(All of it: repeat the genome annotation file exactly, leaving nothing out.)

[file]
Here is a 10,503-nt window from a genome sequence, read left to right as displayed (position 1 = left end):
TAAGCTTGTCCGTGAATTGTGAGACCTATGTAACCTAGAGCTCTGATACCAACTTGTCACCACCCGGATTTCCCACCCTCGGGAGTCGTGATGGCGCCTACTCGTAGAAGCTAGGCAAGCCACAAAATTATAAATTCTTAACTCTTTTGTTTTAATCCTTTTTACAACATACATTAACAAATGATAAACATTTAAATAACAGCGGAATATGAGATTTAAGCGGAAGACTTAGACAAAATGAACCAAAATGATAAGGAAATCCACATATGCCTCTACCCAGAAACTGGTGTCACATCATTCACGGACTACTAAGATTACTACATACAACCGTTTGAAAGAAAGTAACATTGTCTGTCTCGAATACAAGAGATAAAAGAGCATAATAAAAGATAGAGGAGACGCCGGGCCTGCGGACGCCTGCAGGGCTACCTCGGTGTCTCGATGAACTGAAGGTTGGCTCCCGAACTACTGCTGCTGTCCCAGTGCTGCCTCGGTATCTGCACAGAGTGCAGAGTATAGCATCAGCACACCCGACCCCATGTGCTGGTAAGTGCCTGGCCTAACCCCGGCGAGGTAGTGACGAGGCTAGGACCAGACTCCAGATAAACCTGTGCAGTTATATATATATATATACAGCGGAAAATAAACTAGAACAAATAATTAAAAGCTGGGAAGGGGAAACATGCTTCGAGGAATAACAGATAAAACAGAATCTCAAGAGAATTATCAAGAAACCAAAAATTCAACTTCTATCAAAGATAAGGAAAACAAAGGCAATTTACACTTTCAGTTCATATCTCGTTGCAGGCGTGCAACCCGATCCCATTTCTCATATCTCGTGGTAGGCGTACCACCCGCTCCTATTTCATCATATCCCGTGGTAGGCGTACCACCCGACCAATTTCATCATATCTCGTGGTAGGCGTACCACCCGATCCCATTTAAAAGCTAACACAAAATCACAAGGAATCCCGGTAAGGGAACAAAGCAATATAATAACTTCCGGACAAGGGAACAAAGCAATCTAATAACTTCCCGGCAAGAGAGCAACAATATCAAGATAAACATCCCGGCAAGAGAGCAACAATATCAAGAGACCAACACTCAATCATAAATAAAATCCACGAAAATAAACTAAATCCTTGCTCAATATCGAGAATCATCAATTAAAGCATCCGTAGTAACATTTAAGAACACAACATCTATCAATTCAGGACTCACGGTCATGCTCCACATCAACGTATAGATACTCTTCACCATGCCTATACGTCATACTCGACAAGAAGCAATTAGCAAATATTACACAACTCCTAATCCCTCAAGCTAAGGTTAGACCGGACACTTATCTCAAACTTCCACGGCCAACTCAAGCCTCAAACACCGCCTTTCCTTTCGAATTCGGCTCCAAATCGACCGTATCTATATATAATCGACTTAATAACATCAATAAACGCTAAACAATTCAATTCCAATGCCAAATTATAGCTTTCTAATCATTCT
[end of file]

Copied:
Here is a 10,503-nt window from a genome sequence, read left to right as displayed (position 1 = left end):
TAAGCTTGTCCGTGAATTGTGAGACCTATGTAACCTAGAGCTCTGATACCAACTTGTCACCACCCGGATTTCCCACCCTCGGGAGTCGTGATGGCGCCTACTCGTAGAAGCTAGGCAAGCCACAAAATTATAAATTCTTAACTCTTTTGTTTTAATCCTTTTTACAACATACATTAACAAATGATAAACATTTAAATAACAGCGGAATATGAGATTTAAGCGGAAGACTTAGACAAAATGAACCAAAATGATAAGGAAATCCACATATGCCTCTACCCAGAAACTGGTGTCACATCATTCACGGACTACTAAGATTACTACATACAACCGTTTGAAAGAAAGTAACATTGTCTGTCTCGAATACAAGAGATAAAAGAGCATAATAAAAGATAGAGGAGACGCCGGGCCTGCGGACGCCTGCAGGGCTACCTCGGTGTCTCGATGAACTGAAGGTTGGCTCCCGAACTACTGCTGCTGTCCCAGTGCTGCCTCGGTATCTGCACAGAGTGCAGAGTATAGCATCAGCACACCCGACCCCATGTGCTGGTAAGTGCCTGGCCTAACCCCGGCGAGGTAGTGACGAGGCTAGGACCAGACTCCAGATAAACCTGTGCAGTTATATATATATATATACAGCGGAAAATAAACTAGAACAAATAATTAAAAGCTGGGAAGGGGAAACATGCTTCGAGGAATAACAGATAAAACAGAATCTCAAGAGAATTATCAAGAAACCAAAAATTCAACTTCTATCAAAGATAAGGAAAACAAAGGCAATTTACACTTTCAGTTCATATCTCGTTGCAGGCGTGCAACCCGATCCCATTTCTCATATCTCGTGGTAGGCGTACCACCCGCTCCTATTTCATCATATCCCGTGGTAGGCGTACCACCCGACCAATTTCATCATATCTCGTGGTAGGCGTACCACCCGATCCCATTTAAAAGCTAACACAAAATCACAAGGAATCCCGGTAAGGGAACAAAGCAATATAATAACTTCCGGACAAGGGAACAAAGCAATCTAATAACTTCCCGGCAAGAGAGCAACAATATCAAGATAAACATCCCGGCAAGAGAGCAACAATATCAAGAGACCAACACTCAATCATAAATAAAATCCACGAAAATAAACTAAATCCTTGCTCAATATCGAGAATCATCAATTAAAGCATCCGTAGTAACATTTAAGAACACAACATCTATCAATTCAGGACTCACGGTCATGCTCCACATCAACGTATAGATACTCTTCACCATGCCTATACGTCATACTCGACAAGAAGCAATTAGCAAATATTACACAACTCCTAATCCCTCAAGCTAAGGTTAGACCGGACACTTATCTCAAACTTCCACGGCCAACTCAAGCCTCAAACACCGCCTTTCCTTTCGAATTCGGCTCCAAATCGACCGTATCTATATATAATCGACTTAATAACATCAATAAACGCTAAACAATTCAATTCCAATGCCAAATTATAGCTTTCTAATCATTCT